A retired doctor who spent lockdown rummaging through boxes of old bones has discovered a new species of dinosaur with a uniquely “bulbous” nose.
Jeremy Lockwood, who is studying for a PhD at the University of Portsmouth, set himself the task of cataloguing every iguanodon bone discovered on the Isle of Wight.
The 64-year-old former GP from Chale, on the Isle of Wight, sorted the bones from collections of the Natural History Museum in London and the Dinosaur Isle Museum.
It was during this process he discovered the unusually large nasal bone, which had been in storage since 1978.
Dr Lockwood, who studies in the school of environment, geography and geoscience, said the discovery made “one of the happiest days of lockdown because it was a sign there really was something different about this particular dinosaur from the Isle of Wight”.
He had been determined to prove the two most common dinosaurs on the Isle of Wight – know as the “cattle of the Cretaceous” – were not alone roaming the island.
He added: “For over 100 years, we’d only seen two types of dinosaur on the Isle of Wight – the plant-eating Iguanodon bernissartensis and Mantellisaurus atherfieldensis.
“I was convinced that subtle differences between bones would reveal a new species, so I set out to measure, photograph and study the anatomy of each bone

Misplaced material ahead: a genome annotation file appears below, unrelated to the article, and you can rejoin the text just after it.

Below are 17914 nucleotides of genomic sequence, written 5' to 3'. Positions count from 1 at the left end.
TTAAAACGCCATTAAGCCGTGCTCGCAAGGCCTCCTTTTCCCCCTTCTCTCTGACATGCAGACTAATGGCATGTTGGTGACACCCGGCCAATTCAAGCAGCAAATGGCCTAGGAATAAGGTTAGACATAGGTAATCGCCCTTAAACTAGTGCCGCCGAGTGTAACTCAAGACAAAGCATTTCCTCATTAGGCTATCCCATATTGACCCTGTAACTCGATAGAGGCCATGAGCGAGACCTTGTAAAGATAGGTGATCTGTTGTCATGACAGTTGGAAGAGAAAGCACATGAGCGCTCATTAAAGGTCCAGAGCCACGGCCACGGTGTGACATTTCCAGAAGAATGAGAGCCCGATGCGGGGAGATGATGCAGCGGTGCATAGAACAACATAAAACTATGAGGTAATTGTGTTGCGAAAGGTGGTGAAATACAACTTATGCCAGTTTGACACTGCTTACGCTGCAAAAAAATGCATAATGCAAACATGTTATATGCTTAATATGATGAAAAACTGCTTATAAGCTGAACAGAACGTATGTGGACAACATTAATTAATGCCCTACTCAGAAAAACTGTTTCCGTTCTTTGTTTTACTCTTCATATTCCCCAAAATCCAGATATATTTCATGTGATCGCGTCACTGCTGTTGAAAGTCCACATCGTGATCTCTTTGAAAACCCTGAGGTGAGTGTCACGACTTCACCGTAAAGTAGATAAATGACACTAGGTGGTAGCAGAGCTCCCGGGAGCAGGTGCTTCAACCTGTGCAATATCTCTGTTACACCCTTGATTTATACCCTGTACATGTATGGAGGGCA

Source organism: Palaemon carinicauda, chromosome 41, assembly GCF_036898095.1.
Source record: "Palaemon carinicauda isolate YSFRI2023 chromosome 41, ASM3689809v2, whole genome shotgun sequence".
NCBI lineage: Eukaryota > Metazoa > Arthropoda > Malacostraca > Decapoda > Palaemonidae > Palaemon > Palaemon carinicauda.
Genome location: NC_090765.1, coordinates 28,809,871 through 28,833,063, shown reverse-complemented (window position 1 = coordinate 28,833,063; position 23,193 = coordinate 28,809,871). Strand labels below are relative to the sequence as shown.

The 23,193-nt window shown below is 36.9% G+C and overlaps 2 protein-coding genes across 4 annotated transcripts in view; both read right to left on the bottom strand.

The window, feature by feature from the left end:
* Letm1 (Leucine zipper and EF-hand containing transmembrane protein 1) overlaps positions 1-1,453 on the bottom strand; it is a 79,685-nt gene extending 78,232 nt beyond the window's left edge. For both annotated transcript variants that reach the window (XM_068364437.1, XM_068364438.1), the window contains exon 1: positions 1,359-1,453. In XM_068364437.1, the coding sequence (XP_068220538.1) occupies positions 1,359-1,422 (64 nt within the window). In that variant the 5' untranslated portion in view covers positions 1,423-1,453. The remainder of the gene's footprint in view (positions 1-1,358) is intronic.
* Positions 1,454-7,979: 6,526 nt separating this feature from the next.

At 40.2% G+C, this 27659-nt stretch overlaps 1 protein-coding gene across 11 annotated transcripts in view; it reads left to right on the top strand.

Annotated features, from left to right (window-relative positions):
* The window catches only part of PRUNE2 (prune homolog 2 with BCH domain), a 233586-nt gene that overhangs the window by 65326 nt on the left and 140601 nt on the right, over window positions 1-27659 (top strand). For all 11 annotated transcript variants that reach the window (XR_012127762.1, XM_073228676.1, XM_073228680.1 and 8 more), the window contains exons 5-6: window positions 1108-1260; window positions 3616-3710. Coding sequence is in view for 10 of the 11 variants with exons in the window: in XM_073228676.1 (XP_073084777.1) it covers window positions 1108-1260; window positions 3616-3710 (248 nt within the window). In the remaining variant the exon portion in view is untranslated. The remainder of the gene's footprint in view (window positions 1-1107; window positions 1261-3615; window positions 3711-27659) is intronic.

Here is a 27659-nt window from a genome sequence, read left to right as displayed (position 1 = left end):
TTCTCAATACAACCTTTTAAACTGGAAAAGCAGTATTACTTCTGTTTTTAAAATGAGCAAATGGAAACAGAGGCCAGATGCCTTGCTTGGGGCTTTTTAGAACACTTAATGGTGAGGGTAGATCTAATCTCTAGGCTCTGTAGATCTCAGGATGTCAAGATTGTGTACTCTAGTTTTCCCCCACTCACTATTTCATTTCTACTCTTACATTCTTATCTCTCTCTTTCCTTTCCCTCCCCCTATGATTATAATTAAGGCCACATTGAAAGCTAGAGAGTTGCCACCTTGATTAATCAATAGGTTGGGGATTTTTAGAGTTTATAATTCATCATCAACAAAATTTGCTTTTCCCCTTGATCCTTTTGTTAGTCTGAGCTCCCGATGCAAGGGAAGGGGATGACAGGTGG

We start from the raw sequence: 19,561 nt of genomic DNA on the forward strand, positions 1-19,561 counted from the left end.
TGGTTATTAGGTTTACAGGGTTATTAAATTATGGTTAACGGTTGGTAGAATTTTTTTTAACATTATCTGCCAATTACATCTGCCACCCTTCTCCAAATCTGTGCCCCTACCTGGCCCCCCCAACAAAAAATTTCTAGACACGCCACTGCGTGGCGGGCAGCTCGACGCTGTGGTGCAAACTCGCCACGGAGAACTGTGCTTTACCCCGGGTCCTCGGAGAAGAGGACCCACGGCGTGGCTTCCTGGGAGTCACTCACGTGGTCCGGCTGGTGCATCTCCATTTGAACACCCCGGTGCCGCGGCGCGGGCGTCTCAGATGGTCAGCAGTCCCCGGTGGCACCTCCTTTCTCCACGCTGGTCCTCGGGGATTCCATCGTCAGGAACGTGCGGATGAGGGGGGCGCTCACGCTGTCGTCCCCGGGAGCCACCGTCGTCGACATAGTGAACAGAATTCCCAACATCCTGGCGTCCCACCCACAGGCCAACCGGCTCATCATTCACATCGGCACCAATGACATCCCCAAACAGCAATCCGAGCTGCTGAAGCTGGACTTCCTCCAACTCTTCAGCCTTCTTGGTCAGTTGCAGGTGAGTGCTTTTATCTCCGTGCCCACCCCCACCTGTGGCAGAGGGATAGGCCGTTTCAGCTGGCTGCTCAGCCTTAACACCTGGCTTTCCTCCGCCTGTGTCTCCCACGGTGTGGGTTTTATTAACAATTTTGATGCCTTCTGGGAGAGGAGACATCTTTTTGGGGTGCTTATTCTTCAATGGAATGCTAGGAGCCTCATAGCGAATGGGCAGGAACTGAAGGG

“My background is medicine, so I’ve studied anatomy and was always struck by the fact that the bones we find in humans all look exactly the same.
“I’ve seen dinosaur bones that are reportedly from the same species, but I’ve been baffled as to why they would look so different.
“Last year during lockdown, after four years of going through boxes and boxes of bones, I decided to reconstruct the skull of a specimen, which had been in storage since 1978, and to my astonishment, I noticed the end of its nose was bulbous.”
Working with Professor Dave Martill, from the University of Portsmouth, and Dr Susannah Maidment, from the Natural History Museum, Dr Lockwood has named the discovery “Brighstoneus simmondsi” in honour of the village close to the excavation site – Brighstone.
The latter part of the name is in tribute to Keith Simmonds, an amateur collector who was involved in first finding and excavating the specimen.
It comes three days after scientists discovered the first species of dinosaur that lived on Greenland 214 million years ago – and named it “Cold Bone”.
And in September, two new species of dinosaur were discovered on the Isle of Wight.
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